In honor of National Novel Writing Month, we have a terrific guest blogger! Enjoy some wisdom from writer and yoga instructor, Barbara Joy Beatus, and good luck to everyone who is writing 50,000 for NaNoWriMo. – S. Lipsey
My friend once read a first draft of a novel I wrote and mentioned how it sounded like me. “What do you mean?” I asked her, surprised. But she couldn’t explain it. It was something she just felt. I only understood what she meant after I read a close friend’s novel and felt the same way. There was a texture, a quality, to her writing that sounded like her. Most of the time it was covered up by the voices of the characters, but every so often it would peek out from certain phrases and I’d smile to myself.
Literary critics often herald voice as the distinguishing characteristic of writers. They say things like, “her voice was so unique” or “the plot had problems, but his voice was pitch-perfect and engaging” or “what a fresh, new voice!” We often recognize writers by their voice. Some voices are so unique that we can identify the author simply from a paragraph.
So how do we find our one true voice, the one that distinguishes us among all the other writers out there? Yogis would say one tool for finding your unique voice is to strip away everything that is not you. The only problem with that is the more we practice yoga and writing, the smaller the world of what is not us becomes. All of that starts to shrink.
A few years ago I attended a workshop facilitated by the grandson of a very famous Indian yoga guru. He asked a fellow teacher to demonstrate a chant several times, touching her back in a different place every time she sang. In each note, her voice sounded vastly different— sometimes really sad, other times wistful, certain, or happy. When he completed the series of chants, he asked everyone, “which one was her true voice?”
Feeling very impressed with the last chant, I raised my hand and confidently said, “that one!” I didn’t know then I was in the presence of some highly respected teachers from across the country and world, most who had studied directly with this teacher’s grandfather. They all looked at me with smiling, quiet compassion. My answer hung in the quiet until one of them directly asked the chanter which one she most felt was her true voice. “Only she can know the truth,” another teacher murmured in agreement. I didn’t fully grasp the weight of the chanter’s answer until recently. She hesitated and then smiled slightly. “I don’t know. They were all me.”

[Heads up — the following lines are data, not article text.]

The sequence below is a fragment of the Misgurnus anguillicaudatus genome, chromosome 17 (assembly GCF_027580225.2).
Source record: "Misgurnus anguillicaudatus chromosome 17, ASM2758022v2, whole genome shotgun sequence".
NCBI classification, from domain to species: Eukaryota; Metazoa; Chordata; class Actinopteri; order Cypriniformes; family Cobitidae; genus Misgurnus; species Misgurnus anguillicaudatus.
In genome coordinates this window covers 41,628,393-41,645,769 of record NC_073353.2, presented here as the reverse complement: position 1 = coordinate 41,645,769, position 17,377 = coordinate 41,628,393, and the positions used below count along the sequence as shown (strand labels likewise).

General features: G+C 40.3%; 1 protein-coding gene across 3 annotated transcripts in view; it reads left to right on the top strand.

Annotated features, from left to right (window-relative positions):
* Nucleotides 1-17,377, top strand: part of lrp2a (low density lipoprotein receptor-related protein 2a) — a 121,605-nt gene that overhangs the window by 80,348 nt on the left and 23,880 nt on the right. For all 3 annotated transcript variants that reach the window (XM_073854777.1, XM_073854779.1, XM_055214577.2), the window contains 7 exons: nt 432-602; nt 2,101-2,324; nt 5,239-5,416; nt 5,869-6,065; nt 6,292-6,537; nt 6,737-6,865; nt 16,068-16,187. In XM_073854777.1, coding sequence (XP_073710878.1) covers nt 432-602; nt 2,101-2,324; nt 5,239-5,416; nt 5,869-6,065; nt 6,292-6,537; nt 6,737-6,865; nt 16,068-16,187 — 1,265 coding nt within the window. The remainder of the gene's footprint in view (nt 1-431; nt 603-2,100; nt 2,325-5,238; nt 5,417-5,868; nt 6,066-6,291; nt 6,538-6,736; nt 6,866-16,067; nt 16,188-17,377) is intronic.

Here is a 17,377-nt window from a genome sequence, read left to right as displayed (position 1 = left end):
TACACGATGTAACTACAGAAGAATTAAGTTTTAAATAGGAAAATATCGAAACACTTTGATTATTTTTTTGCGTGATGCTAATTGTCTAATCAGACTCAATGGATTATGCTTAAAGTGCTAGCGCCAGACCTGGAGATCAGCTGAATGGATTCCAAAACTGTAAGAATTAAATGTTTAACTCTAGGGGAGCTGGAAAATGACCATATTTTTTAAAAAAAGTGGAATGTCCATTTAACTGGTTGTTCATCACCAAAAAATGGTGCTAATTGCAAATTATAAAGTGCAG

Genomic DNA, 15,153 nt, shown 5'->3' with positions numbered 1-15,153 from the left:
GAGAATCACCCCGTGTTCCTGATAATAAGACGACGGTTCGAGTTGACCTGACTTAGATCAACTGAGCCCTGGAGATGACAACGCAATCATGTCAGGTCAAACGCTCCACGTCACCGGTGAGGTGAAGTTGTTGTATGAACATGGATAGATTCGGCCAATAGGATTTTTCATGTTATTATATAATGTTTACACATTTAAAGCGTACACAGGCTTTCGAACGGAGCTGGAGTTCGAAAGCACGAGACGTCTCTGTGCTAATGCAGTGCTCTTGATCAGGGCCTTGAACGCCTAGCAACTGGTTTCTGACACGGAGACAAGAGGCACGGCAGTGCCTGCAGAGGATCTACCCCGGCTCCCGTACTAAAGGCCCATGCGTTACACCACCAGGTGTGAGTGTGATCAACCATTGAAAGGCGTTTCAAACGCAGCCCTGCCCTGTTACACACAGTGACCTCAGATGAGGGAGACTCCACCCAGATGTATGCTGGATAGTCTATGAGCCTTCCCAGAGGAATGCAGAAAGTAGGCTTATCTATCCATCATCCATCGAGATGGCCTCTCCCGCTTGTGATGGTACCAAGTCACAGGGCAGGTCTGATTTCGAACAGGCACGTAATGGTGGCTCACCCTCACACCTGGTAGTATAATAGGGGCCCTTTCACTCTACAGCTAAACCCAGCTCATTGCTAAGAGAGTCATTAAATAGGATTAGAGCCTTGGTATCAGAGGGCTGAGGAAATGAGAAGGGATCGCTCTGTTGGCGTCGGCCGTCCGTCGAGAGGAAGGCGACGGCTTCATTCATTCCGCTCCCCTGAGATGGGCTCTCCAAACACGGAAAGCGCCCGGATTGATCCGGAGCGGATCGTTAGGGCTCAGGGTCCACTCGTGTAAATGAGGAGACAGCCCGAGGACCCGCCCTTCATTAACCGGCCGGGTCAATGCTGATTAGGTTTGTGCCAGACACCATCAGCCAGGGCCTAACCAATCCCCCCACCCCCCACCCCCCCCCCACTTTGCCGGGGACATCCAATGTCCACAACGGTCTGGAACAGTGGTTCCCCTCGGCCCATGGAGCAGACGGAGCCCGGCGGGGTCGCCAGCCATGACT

As much as I talk in class about the place inside that never changes, have been looking for that place myself, and have found solace in the idea of it, I might as well be talking about the place inside that is always changing. It is never not moving. In Tantra, there’s even a goddess, Akhilanda, whose name essentially translates as “never not broken.” Maybe the static place is in the constant breaking, where we all meet back together in wholeness.
This is Part I of a Two Part Series
Barbara Joy Beatus, E-RYT, MPA is in love with words, people, and yoga. When she’s not writing, she can be found teaching breath-centered yoga, trying to think deep thoughts and then trying not to think at all. Find her online at barbarajoybeatus.com or tweet at her @bjoybeatus.